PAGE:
Learn, Share, and Improve - Operational Excellence Pillar

Learn, Share, and Improve

It’s essential that you regularly provide time for analysis of operations activities, analysis of failures, experimentation, and making improvements. When things fail, you will want to ensure that your team, as well as your larger engineering community, learns from those failures. You should analyze failures to identify lessons learned and plan improvements. You will want to regularly review your lessons learned with other teams to validate your insights.

Have a process for continuous improvement: Regularly evaluate and prioritize opportunities for improvement to focus efforts where they can provide the greatest benefits.

Perform post-incident analysis: Review customer-impacting events, and identify the contributing causes and preventative action items. Use this information to develop mitigations to limit or prevent recurrence. Develop procedures for prompt and effective responses. Communicate contributing factors and corrective actions as appropriate, tailored to target audiences.

Implement feedback loops: Include feedback loops in your procedures and workloads to help you identify issues and areas that need improvement.

Perform Knowledge Management: Mechanisms exist for your team members to discover the information that they are looking for in a timely manner, access it, and identify that it’s current and complete. Mechanisms are present to identify needed content, content in need of refresh, and content that should be archived so that it’s no longer referenced.

Define drivers for improvement: Identify drivers for improvement to help you evaluate and prioritize opportunities.

On AWS, you can aggregate the logs of all your operations activities, workloads, and infrastructure to create a detailed activity history. You can then use AWS tools to analyze your operations and workload health over time (for example, identify trends, correlate events and activities to outcomes, and compare and contrast between environments and across systems) to reveal opportunities for improvement based on your drivers.

You should use CloudTrail to track API activity (through the AWS Management Console, CLI, SDKs, and APIs) to know what is happening across your accounts. Track your AWS Developer Tools deployment activities with CloudTrail and CloudWatch. This will add a detailed activity history of your deployments and their outcomes to your CloudWatch Logs log data.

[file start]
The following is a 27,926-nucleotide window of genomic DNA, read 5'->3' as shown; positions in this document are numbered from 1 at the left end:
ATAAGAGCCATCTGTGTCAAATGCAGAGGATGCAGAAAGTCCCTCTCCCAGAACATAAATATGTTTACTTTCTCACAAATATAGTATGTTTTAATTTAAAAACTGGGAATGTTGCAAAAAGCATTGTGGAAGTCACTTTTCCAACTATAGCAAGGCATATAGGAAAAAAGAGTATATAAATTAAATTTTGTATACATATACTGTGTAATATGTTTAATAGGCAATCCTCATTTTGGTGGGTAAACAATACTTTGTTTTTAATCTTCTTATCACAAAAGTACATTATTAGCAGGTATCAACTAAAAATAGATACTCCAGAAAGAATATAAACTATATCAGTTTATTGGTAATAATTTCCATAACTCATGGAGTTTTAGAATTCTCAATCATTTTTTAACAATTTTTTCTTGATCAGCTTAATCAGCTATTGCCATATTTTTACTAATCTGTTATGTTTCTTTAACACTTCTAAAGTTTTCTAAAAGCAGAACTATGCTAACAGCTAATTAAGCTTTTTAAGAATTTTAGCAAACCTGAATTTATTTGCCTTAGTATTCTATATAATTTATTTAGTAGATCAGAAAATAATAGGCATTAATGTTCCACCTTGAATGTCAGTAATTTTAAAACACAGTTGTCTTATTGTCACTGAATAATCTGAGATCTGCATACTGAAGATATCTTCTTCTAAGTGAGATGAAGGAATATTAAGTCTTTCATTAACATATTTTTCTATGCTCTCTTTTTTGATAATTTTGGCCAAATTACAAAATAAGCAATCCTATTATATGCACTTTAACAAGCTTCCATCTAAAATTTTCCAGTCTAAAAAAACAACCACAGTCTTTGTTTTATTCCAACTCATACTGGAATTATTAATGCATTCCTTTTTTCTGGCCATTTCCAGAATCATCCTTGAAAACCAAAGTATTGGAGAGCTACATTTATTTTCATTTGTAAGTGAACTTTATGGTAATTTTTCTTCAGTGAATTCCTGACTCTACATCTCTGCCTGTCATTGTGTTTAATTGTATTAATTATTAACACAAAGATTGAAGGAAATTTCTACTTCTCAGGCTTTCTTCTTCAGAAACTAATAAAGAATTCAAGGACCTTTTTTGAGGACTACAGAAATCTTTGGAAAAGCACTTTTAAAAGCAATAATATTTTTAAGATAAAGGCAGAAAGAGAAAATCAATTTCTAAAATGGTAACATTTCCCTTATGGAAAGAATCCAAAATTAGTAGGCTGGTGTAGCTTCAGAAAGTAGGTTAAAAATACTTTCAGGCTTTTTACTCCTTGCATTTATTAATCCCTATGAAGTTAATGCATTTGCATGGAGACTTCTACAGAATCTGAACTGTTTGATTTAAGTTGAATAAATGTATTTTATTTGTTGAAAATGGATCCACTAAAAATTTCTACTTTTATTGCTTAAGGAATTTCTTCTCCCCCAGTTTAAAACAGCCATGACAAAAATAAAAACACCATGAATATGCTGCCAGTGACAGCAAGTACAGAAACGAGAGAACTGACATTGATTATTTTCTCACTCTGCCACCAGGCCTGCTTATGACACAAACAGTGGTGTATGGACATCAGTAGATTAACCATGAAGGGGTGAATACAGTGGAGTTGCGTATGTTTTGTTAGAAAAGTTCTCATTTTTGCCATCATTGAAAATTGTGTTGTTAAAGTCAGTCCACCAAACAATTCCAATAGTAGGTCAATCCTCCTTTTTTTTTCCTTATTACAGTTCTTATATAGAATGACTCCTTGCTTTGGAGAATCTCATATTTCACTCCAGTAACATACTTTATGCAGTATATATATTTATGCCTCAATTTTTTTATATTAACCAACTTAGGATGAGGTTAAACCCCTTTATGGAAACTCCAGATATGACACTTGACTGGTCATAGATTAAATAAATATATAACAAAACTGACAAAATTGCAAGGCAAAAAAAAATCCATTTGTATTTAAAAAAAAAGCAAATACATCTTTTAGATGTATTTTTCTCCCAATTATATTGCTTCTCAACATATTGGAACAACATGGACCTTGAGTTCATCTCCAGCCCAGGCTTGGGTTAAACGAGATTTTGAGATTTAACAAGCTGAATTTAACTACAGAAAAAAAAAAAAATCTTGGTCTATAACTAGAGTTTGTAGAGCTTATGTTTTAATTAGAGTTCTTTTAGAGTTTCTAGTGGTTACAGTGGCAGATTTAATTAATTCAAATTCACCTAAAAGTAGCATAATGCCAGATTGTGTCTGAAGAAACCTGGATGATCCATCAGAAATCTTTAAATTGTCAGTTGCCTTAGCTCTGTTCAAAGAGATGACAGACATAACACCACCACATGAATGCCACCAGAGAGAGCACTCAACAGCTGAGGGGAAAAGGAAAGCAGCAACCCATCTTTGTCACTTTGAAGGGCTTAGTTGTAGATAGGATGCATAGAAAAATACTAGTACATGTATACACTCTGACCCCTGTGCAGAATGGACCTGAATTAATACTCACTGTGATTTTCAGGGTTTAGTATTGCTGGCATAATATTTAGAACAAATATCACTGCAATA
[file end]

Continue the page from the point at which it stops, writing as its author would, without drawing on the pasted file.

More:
Export your log data to Amazon S3 for long-term storage. Using AWS Glue, you discover and prepare your log data in Amazon S3 for analytics. Use Amazon Athena, through its native integration with AWS Glue, to analyze your log data. Use a business intelligence tool like Amazon QuickSight to visualize, explore, and analyze your data.

Validate insights: Review your analysis results and responses with cross-functional teams and business owners. Use these reviews to establish common understanding, identify additional impacts, and determine courses of action. Adjust responses as appropriate.

Perform operations metrics reviews: Regularly perform retrospective analysis of incidents and operations metrics with cross-team participants, including leadership, from different areas of the business. Use these reviews to identify opportunities for improvement, potential courses of action, and to share lessons learned.

Look for opportunities to improve in all of your environments (for example, development, test, and production).

Document and share lessons learned: Document and share lessons learned from the execution of operations activities so that you can use them internally and across teams.

You should share what your teams learn to increase the benefit across your organization. You will want to share information and resources to prevent avoidable errors and ease development efforts. This will allow you to focus on delivering desired features.

Use AWS Identity and Access Management (IAM) to define permissions enabling controlled access to the resources you wish to share within and across accounts. You should then use version-controlled AWS CodeCommit repositories to share application libraries, scripted procedures, procedure documentation, and other system documentation. Share your compute standards by sharing access to your AMIs and by authorizing the use of your Lambda functions across accounts. You should also share your infrastructure standards as AWS CloudFormation templates.

Through the AWS APIs and SDKs, you can integrate external and third-party tools and repositories (for example, GitHub, BitBucket, and SourceForge).

When sharing what you have learned and developed, be careful to structure permissions to ensure the integrity of shared repositories.

Allocate time to make improvements: Dedicate time and resources within your processes to make continuous incremental improvements possible.

On AWS, you can create temporary duplicates of environments, lowering the risk, effort, and cost of experimentation and testing. These duplicated environments can be used to test the conclusions from your analysis, experiment, and develop and test planned improvements.